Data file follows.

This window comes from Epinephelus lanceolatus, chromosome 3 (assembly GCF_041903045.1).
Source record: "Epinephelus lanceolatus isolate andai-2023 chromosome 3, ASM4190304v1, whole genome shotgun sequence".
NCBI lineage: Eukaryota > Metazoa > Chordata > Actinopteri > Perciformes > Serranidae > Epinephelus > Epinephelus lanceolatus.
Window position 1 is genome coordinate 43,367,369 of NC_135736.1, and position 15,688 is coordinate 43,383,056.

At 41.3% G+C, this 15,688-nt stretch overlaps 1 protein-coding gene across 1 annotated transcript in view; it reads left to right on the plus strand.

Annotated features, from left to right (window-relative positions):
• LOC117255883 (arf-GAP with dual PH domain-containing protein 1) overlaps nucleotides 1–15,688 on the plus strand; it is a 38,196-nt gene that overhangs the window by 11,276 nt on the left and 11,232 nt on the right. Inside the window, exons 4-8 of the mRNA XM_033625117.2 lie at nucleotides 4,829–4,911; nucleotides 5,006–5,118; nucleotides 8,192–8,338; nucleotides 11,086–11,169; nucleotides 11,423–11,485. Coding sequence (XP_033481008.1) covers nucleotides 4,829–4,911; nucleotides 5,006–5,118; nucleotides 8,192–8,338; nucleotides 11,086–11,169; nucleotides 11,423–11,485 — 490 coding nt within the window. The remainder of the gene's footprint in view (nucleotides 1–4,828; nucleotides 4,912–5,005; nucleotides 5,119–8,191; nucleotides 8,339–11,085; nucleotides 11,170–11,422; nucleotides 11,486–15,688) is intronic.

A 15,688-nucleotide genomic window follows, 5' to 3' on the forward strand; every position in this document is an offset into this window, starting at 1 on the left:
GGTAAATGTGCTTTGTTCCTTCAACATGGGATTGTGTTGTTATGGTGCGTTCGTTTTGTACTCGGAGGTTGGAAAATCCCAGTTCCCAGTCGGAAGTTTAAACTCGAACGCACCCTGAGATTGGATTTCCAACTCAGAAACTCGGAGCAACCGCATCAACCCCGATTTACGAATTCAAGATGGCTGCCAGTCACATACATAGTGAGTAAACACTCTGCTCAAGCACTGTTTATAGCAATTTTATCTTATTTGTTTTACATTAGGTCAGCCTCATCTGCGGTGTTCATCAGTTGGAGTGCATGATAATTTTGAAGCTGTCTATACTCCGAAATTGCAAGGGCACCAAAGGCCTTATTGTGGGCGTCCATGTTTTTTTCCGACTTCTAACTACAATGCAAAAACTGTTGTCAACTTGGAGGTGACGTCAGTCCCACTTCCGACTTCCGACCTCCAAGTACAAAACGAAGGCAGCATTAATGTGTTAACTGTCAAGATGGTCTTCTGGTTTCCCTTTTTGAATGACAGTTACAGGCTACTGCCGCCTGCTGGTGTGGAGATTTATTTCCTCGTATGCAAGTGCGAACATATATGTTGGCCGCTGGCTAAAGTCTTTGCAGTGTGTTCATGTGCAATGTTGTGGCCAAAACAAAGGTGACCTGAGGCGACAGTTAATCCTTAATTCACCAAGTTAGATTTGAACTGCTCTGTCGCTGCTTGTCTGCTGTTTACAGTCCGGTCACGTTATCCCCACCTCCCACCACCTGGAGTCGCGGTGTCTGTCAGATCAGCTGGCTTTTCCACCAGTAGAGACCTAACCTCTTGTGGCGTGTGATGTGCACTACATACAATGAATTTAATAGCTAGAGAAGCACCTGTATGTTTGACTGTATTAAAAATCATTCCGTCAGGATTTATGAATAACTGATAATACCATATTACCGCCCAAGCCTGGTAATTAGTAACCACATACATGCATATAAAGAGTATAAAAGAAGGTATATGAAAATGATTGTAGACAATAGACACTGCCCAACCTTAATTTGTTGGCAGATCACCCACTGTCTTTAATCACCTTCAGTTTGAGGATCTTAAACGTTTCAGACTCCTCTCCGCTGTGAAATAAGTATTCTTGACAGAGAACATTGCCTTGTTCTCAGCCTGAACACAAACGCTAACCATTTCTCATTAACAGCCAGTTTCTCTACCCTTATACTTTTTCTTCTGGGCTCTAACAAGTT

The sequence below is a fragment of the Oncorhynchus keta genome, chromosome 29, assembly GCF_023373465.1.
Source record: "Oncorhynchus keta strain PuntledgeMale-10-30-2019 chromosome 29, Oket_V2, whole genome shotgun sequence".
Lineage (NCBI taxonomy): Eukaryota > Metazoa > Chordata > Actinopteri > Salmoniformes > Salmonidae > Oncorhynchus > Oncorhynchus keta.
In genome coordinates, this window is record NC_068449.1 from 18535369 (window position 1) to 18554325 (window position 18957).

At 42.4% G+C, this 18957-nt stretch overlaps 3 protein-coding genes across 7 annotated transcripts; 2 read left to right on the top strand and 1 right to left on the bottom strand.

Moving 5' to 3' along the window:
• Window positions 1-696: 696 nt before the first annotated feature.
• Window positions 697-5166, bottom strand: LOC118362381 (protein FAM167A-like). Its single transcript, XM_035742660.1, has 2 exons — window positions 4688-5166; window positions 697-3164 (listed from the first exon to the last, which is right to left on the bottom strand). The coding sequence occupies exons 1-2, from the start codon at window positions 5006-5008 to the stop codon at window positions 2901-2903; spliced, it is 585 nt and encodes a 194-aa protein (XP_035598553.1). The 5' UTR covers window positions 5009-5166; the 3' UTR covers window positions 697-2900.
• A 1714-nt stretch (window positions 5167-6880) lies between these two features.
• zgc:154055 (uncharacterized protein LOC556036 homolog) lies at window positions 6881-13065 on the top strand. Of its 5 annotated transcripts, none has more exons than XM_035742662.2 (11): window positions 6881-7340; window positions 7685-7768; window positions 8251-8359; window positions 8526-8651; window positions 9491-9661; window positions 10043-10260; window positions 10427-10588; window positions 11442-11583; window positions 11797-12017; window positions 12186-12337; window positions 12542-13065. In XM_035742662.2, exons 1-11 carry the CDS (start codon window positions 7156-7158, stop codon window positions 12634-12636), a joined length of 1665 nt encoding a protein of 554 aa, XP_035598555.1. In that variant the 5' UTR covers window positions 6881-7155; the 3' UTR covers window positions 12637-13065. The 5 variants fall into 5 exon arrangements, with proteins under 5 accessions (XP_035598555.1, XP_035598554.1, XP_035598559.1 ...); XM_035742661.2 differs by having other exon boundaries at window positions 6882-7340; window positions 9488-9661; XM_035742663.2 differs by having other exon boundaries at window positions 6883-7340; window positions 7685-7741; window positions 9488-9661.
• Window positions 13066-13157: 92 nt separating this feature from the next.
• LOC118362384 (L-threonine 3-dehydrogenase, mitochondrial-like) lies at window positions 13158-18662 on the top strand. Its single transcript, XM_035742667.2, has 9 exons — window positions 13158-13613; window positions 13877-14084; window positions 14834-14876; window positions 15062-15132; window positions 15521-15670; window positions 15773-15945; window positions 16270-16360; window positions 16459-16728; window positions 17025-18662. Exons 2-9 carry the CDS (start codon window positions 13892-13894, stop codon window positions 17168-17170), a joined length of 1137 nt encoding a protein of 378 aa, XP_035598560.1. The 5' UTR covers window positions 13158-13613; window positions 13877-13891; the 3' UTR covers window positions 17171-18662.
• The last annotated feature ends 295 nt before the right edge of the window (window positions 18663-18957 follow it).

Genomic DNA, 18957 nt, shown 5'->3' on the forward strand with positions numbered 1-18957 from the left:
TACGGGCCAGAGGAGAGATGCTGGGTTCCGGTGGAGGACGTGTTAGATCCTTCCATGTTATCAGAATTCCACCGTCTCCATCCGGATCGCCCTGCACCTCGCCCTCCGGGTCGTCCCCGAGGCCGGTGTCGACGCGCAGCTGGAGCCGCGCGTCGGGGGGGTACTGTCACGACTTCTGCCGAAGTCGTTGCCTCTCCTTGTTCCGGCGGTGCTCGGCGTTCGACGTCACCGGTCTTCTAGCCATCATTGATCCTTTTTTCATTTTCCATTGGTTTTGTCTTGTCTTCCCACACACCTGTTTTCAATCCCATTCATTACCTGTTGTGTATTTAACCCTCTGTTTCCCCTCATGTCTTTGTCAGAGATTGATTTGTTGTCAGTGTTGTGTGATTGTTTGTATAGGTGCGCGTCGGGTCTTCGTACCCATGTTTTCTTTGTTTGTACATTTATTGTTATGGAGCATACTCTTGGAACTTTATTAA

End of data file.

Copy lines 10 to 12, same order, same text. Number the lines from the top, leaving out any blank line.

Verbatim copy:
The sequence below is a fragment of the Oncorhynchus keta genome, chromosome 29, assembly GCF_023373465.1.
Source record: "Oncorhynchus keta strain PuntledgeMale-10-30-2019 chromosome 29, Oket_V2, whole genome shotgun sequence".
Lineage (NCBI taxonomy): Eukaryota > Metazoa > Chordata > Actinopteri > Salmoniformes > Salmonidae > Oncorhynchus > Oncorhynchus keta.